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Working at Okuma: busy beach life

U.S. Air Force Tech. Sgt. Douglas Caldwell, Okuma independent medical technician, prepares a water sample at Okuma's Surfside Restaurant on Okuma, Japan, Feb. 2, 2013. As one of his extra duties, Caldwell helps with all the bio-environmental work such as water sampling and checking for cleanliness at the local restaurants. (U.S. Air Force photo/Airman 1st Class Brooke P. Doyle)

U.S. Air Force Tech. Sgt. Douglas Caldwell, Okuma independent medical technician, prepares a water sample at Okuma's Surfside Restaurant on Okuma, Japan, Feb. 2, 2013. As one of his extra duties, Caldwell helps with all the bio-environmental work such as water sampling and checking for cleanliness at the local restaurants. (U.S. Air Force photo/Airman 1st Class Brooke P. Doyle)

U.S. Air Force Tech. Sgt. Douglas Caldwell, Okuma independent medical technician, demonstrates using a stethoscope on Okuma, Japan, Feb. 2, 2013. Caldwell is one of two IDMTs and must overcome the complications that arise when being stationed at a remote location. (U.S. Air Force photo/Airman 1st Class Brooke P. Doyle)

U.S. Air Force Tech. Sgt. Douglas Caldwell, Okuma independent medical technician, demonstrates using a stethoscope on Okuma, Japan, Feb. 2, 2013. Caldwell is one of two IDMTs and must overcome the complications that arise when being stationed at a remote location. (U.S. Air Force photo/Airman 1st Class Brooke P. Doyle)

U.S. Air Force Tech. Sgt. Douglas Caldwell, Okuma independent medical technician, checks a thermographic sticker on a dish that he placed in the dishwasher on Okuma, Japan, Feb. 2, 2013. The sticker changes colors when the dishwasher has reached the proper temperature to kill bacteria. (U.S. Air Force photo/Airman 1st Class Brooke P. Doyle)

U.S. Air Force Tech. Sgt. Douglas Caldwell, Okuma independent medical technician, checks a thermographic sticker on a dish that he placed in the dishwasher on Okuma, Japan, Feb. 2, 2013. The sticker changes colors when the dishwasher has reached the proper temperature to kill bacteria. (U.S. Air Force photo/Airman 1st Class Brooke P. Doyle)

The kitchen at Okuma's Surfside Restaurant must be kept clean and orderly at all times on Okuma, Japan, Feb. 2, 2013. As one of his additional duties, U.S. Air Force Tech. Sgt. Douglas Caldwell, Okuma independent medical technician, consistently checks the restaurant for health hazards. (U.S. Air Force photo/Airman 1st Class Brooke P. Doyle)

The kitchen at Okuma's Surfside Restaurant must be kept clean and orderly at all times on Okuma, Japan, Feb. 2, 2013. As one of his additional duties, U.S. Air Force Tech. Sgt. Douglas Caldwell, Okuma independent medical technician, consistently checks the restaurant for health hazards. (U.S. Air Force photo/Airman 1st Class Brooke P. Doyle)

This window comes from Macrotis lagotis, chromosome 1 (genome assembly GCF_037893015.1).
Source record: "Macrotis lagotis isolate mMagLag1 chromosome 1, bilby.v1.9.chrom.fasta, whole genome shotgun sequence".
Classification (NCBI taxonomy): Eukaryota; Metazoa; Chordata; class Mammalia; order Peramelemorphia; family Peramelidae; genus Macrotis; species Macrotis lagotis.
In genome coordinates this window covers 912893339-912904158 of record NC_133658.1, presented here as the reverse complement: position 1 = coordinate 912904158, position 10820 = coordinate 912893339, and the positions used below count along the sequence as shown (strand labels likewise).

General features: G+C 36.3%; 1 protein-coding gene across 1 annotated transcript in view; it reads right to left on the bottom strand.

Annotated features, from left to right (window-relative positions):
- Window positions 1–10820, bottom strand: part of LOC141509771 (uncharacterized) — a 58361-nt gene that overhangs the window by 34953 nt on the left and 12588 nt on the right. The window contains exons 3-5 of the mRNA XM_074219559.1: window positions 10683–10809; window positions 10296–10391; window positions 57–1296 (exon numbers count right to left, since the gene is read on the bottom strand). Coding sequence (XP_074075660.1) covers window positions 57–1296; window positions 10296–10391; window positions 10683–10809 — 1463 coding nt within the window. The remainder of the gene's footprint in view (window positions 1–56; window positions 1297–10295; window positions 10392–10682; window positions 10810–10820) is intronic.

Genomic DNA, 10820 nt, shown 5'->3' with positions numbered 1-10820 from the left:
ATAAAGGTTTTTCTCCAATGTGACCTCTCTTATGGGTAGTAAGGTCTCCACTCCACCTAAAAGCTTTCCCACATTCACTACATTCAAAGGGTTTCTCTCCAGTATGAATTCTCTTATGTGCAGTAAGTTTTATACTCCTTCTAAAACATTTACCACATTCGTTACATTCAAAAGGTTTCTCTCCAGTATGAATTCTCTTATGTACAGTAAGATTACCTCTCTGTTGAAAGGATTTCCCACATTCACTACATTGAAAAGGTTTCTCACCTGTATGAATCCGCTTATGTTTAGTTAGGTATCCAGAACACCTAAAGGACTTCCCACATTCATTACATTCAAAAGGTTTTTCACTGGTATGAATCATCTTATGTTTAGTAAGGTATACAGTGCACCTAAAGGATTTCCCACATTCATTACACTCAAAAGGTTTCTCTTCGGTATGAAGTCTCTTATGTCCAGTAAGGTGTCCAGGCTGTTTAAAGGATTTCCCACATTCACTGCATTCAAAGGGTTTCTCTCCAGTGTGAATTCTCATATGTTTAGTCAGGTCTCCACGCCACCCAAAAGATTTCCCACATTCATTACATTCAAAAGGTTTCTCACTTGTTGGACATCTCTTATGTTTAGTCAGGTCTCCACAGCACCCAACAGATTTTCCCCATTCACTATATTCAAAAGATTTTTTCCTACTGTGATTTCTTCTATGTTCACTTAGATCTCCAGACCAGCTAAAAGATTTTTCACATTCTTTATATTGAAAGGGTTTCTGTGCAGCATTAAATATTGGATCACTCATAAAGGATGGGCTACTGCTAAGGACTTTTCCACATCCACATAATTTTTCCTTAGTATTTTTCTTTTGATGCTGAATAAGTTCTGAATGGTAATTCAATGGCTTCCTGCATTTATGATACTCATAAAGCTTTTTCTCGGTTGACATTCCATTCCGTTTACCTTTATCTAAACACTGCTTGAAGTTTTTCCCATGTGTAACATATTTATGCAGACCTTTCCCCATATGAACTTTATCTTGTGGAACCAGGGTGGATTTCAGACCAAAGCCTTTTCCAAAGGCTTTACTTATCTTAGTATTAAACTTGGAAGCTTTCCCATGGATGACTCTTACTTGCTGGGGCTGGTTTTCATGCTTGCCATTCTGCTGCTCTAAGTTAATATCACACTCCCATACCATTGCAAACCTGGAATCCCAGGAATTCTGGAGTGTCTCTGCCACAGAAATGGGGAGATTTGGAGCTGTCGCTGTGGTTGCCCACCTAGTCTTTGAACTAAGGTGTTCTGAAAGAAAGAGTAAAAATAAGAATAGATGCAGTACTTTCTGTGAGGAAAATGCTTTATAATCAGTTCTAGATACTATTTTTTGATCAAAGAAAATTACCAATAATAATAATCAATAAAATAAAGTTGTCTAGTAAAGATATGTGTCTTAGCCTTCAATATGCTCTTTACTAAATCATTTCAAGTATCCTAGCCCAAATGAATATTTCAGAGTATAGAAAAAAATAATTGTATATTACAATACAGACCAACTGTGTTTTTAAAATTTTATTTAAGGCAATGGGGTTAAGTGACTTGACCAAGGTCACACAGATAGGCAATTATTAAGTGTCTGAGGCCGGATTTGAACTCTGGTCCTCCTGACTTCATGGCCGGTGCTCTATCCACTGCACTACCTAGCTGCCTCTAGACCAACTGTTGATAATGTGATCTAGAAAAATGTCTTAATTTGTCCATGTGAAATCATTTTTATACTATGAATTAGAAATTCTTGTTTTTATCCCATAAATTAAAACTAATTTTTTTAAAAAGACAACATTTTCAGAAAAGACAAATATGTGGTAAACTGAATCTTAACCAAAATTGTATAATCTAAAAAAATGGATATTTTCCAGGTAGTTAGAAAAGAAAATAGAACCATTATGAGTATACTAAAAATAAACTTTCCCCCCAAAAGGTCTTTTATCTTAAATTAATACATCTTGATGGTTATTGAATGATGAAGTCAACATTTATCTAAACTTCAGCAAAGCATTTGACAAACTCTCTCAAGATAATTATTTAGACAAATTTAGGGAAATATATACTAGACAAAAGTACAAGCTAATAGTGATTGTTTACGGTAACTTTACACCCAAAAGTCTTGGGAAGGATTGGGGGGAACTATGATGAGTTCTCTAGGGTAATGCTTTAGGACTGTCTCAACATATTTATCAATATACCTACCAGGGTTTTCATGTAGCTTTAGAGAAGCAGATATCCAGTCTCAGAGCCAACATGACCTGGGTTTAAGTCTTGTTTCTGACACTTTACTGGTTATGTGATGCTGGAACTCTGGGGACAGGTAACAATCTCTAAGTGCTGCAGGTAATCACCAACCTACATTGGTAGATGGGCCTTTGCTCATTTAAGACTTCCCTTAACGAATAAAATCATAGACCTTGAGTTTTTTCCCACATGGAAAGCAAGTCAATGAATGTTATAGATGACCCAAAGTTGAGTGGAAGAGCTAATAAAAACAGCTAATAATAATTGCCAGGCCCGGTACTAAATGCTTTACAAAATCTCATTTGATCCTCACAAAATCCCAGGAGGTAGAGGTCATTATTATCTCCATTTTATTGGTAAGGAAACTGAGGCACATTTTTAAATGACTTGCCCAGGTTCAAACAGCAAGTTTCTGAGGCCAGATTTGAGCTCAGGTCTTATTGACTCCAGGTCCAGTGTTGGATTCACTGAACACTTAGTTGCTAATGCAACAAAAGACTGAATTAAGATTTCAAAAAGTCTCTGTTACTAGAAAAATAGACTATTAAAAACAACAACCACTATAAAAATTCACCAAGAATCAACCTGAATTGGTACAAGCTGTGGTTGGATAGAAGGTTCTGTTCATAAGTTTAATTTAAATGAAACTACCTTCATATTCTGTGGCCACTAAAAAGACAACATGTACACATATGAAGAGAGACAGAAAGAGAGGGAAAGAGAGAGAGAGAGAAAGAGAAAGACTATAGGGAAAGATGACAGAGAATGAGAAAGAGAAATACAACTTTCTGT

KADENA AIR BASE, Japan -- Nestled on serene beach-front property on the East China Sea stands the 18th Force Support Squadron Okuma Recreation Facility.

"There's an idea in people's heads that when people are stationed at Okuma, they're not working hard," said Tech. Sgt. Douglas Caldwell, Okuma independent medical technician.

As one of two IDMTs, Caldwell takes part in the bio-environmental work such as water sampling and food inspections, and primarily treats active duty patients if they get sick or injured while staying at Okuma.

Caldwell must also conquer the fact that Okuma is an hour and a half drive away from the nearest military hospital.

"We don't have a laboratory or an x-ray department," Caldwell said. "That's a disadvantage to being stationed here at a remote location."

Being stationed away from a normal clinic allows Caldwell to practice his skills as an IDMT that he wouldn't normal get to do on a normal base. In the event of an emergency, he would have to use his skills to stabilize the patients longer than normal, but he likes the challenge.

"Some patients are really easy, such as a common cold and some patients I really have to think about, like somebody with cardiac arrest," he said. "It makes you think and it makes you feel good after you help them."

As one of the only nine enlisted members on staff, Caldwell additionally helps set up and tear down stages for events and clean up the aftermath as quickly as possible. He must also provide on call medical coverage, just in case.

"I do draw satisfaction from the guests having a good time here," Caldwell said. "It's a nice experience to have people enjoy things when you've worked so hard to set them up."

On top of the extra duties, the team finds the time to teach English to children from a nearby village twice a week. Caldwell remarked on how he thinks it's awesome to see the children learn English.

"We teach them more every week so we can almost sit down and have a complete conversation with them," he said.

Although a year on the beach may sound fun and relaxing, Okuma is a one year remote tour, which means Caldwell is away from his family.

"My family is currently at Travis Air Force Base," he said. "I miss them a lot and I'm missing a lot of things throughout this year."

To keep himself preoccupied, Caldwell plays guitar, golf and takes time to study for the rank of master sergeant.

"I find hobbies that keep me busy on my spare time to manage the stress while I'm here," Caldwell said. "Everybody's gonna laugh at that, they'll say 'Stress at Okuma?'

A lot goes on behind the scenes at Okuma so guests can enjoy their well-deserved R&R time.

"Both our military and civilian staff members do phenomenal work every day," said Maj. Brooks Wilkerson, Okuma commander. "I am amazed at their constant can-do attitude and their willingness to help each other even if it is not in their job description. Everyone helps set up for events and even shovel sand after typhoons blow through. The entire Okuma staff is all about taking care of our guests ... it's what we do!"